Law enforcement is made up of government agencies responsible for maintaining public safety and order. Law enforcement falls into these main categories:
- Federal agencies enforce laws at the national level. The Federal Bureau of Investigation, Department of Justice, Department of Homeland Security, and Secret Service are examples of federal law enforcement agencies.
- State agencies are authorized to enforce laws within each state.
- County agencies or sheriff’s departments operate in each county.
- Local agencies have officers in cities, towns, and villages.
Police officers work at the federal, state, and local levels to:
- Enforce state and federal laws
- Prevent and investigate crimes
- Arrest suspects
- Provide emergency assistance
How can I contact the police?
Call or text 911 for emergency help.
911 is available 24 hours a day, 7 days a week. You can call 911 even if you don’t have a phone plan or if you run out of minutes. If you do not have service or signal, you will not be able to call 911.
Call 311 for non-emergency help.
311 can give you the contact information for your local police station. Most police stations are open 24/7. You can call, email, or visit your police station for help.
Tip: Ask for an interpreter if you do not speak English fluently.
When should I call 911?
Call 911 when you need immediate help from the police, fire department, or ambulance. An emergency is a situation where a person’s life or property is in immediate danger. Emergency situations include:
- Medical emergencies such as someone having difficulty breathing, chest pain, or loss of consciousness
- Mental health crises such as having thoughts of harming yourself or others
- Ask for a police officer trained to respond to mental health crises
- Serious crimes such as gunshots, robbery, domestic violence or sexual assault
- Car accidents with injuries
Tip: If you accidentally called 911, do not hang up. Stay on the line and explain that your call was a mistake.
When should I call my police station instead?
You should contact your local police station for help with non-emergency situations. These can include:
- A crime that has already happened
- A car accident with no serious injuries
- Suspicious activity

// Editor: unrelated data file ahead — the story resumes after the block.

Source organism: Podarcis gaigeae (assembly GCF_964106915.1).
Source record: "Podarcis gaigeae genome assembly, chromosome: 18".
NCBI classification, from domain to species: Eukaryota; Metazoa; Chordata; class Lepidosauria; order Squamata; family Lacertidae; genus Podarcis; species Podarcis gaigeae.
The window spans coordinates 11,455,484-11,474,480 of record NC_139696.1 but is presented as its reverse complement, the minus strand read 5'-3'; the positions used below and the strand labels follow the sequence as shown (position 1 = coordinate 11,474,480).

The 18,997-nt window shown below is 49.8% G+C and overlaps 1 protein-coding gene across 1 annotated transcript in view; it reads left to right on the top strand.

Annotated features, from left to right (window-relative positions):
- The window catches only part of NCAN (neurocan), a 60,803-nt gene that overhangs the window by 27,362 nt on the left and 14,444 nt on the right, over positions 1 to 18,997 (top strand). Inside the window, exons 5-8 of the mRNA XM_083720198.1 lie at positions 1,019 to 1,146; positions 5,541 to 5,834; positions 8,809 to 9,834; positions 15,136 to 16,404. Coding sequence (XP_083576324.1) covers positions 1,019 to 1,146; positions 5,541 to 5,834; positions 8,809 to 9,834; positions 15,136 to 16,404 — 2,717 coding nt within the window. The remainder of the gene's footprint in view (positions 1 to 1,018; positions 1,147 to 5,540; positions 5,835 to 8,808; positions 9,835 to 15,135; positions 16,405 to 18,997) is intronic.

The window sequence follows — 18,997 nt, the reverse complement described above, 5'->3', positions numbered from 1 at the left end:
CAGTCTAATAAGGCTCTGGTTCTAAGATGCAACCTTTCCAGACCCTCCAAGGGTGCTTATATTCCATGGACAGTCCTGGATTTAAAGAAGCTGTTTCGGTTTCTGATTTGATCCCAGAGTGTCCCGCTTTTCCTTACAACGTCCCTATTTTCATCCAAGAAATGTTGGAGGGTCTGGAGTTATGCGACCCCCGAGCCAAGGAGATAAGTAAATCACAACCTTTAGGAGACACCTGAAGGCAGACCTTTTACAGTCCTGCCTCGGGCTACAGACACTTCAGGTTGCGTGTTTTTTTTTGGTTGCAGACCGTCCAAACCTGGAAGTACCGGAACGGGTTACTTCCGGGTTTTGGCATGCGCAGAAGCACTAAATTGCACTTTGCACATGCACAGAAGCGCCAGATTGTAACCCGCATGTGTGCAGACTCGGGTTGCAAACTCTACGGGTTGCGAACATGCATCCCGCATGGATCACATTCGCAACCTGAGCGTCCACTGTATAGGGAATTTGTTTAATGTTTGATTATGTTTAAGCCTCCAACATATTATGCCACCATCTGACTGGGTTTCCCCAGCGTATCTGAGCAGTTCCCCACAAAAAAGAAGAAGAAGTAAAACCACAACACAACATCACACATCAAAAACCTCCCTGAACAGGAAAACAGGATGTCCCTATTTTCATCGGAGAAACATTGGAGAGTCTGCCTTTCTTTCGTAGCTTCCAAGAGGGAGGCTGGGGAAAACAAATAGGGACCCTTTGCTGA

- Lost personal property, such as a wallet
- Get your criminal record
- Request a wellness check to see if someone is okay
- Questions about safety
Do not call the police for minor problems that are not urgent. Try to solve the problem yourself or get help from a family member, friend, or neighbor. For example, if your neighbor is having a loud party consider knocking on their door to ask them to bring the volume down.
|Be careful about calling the police. Involving the police in some situations can be dangerous to certain groups of people. Calling the police on someone who appears suspicious or is dealing with a mental health crisis can have a higher risk of violence. It may also put certain undocumented immigrants at risk of deportation. Consider other resources to help you. If calling 911 can save someone’s life, you should call.|
What happens when I contact the police?
If you call 911
An operator will pick up the phone and ask you questions to figure out how best to help you. They will ask for:
- Your name
- Your phone number
- Details about the emergency
- the location
- what is happening
- what you need
You do not have to give your name, phone number, or address if you want to remain anonymous. You do not have to answer any questions that you don’t feel comfortable answering.
An operator may send a police car, firetruck, or ambulance if necessary. The operator will tell you what to do until help arrives. They can give you instructions on things such as providing first aid or CPR.